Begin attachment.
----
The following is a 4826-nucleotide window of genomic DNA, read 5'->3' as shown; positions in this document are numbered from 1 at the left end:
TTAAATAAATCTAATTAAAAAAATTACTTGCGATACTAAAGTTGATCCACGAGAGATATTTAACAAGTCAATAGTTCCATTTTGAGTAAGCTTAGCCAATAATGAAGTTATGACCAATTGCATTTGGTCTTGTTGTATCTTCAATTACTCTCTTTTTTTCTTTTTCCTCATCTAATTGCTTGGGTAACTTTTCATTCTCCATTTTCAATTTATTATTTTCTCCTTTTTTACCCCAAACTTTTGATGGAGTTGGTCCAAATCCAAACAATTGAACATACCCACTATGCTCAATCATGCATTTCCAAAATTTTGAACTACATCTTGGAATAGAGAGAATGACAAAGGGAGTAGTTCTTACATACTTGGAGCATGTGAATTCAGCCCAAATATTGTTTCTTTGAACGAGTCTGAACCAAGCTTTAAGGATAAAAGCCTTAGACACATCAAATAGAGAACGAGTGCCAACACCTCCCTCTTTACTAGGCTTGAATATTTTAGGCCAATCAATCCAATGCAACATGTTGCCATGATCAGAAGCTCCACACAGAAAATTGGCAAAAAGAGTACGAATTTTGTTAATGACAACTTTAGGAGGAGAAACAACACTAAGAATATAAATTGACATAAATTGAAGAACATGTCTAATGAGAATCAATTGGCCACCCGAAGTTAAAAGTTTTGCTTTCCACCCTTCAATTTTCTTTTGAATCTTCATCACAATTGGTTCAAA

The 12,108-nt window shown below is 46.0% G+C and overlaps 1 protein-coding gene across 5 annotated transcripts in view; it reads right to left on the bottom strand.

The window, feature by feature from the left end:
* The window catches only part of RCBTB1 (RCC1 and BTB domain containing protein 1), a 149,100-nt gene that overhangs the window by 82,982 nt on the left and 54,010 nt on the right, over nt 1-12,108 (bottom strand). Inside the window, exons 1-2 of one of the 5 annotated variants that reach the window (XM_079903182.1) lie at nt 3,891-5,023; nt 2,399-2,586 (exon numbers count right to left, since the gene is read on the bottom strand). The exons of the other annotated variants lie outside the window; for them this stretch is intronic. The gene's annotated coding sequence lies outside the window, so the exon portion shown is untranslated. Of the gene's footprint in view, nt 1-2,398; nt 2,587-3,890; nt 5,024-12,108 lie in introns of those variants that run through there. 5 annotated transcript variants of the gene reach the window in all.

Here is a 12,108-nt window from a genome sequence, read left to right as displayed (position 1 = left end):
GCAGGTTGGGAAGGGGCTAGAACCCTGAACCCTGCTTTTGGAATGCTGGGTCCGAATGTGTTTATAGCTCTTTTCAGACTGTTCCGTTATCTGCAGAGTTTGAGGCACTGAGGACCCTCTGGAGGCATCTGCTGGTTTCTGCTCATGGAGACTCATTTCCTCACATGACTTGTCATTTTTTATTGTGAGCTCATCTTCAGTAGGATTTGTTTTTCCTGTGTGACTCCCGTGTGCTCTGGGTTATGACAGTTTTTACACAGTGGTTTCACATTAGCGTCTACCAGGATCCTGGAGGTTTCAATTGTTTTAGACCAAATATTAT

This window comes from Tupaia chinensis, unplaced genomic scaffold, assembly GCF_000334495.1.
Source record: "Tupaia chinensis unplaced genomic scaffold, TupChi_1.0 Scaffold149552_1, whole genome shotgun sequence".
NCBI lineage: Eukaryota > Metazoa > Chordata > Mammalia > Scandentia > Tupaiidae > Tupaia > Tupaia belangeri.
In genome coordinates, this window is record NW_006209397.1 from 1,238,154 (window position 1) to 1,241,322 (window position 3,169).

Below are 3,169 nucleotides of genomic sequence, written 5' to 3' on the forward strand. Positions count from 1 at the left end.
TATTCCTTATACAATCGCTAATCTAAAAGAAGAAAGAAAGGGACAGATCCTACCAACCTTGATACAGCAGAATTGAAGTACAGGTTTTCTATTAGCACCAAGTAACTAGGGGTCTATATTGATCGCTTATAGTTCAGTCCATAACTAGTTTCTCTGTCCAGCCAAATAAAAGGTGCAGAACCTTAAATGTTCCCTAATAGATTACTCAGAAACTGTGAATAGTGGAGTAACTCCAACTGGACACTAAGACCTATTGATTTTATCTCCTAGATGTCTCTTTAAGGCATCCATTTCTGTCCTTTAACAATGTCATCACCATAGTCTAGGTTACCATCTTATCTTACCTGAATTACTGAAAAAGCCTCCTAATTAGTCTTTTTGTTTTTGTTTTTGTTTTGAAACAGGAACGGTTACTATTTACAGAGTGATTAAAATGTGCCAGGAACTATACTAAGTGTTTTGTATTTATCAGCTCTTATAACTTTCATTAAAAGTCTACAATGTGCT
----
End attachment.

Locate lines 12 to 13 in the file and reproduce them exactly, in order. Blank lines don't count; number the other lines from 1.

Below are 3,169 nucleotides of genomic sequence, written 5' to 3' on the forward strand. Positions count from 1 at the left end.
TATTCCTTATACAATCGCTAATCTAAAAGAAGAAAGAAAGGGACAGATCCTACCAACCTTGATACAGCAGAATTGAAGTACAGGTTTTCTATTAGCACCAAGTAACTAGGGGTCTATATTGATCGCTTATAGTTCAGTCCATAACTAGTTTCTCTGTCCAGCCAAATAAAAGGTGCAGAACCTTAAATGTTCCCTAATAGATTACTCAGAAACTGTGAATAGTGGAGTAACTCCAACTGGACACTAAGACCTATTGATTTTATCTCCTAGATGTCTCTTTAAGGCATCCATTTCTGTCCTTTAACAATGTCATCACCATAGTCTAGGTTACCATCTTATCTTACCTGAATTACTGAAAAAGCCTCCTAATTAGTCTTTTTGTTTTTGTTTTTGTTTTGAAACAGGAACGGTTACTATTTACAGAGTGATTAAAATGTGCCAGGAACTATACTAAGTGTTTTGTATTTATCAGCTCTTATAACTTTCATTAAAAGTCTACAATGTGCT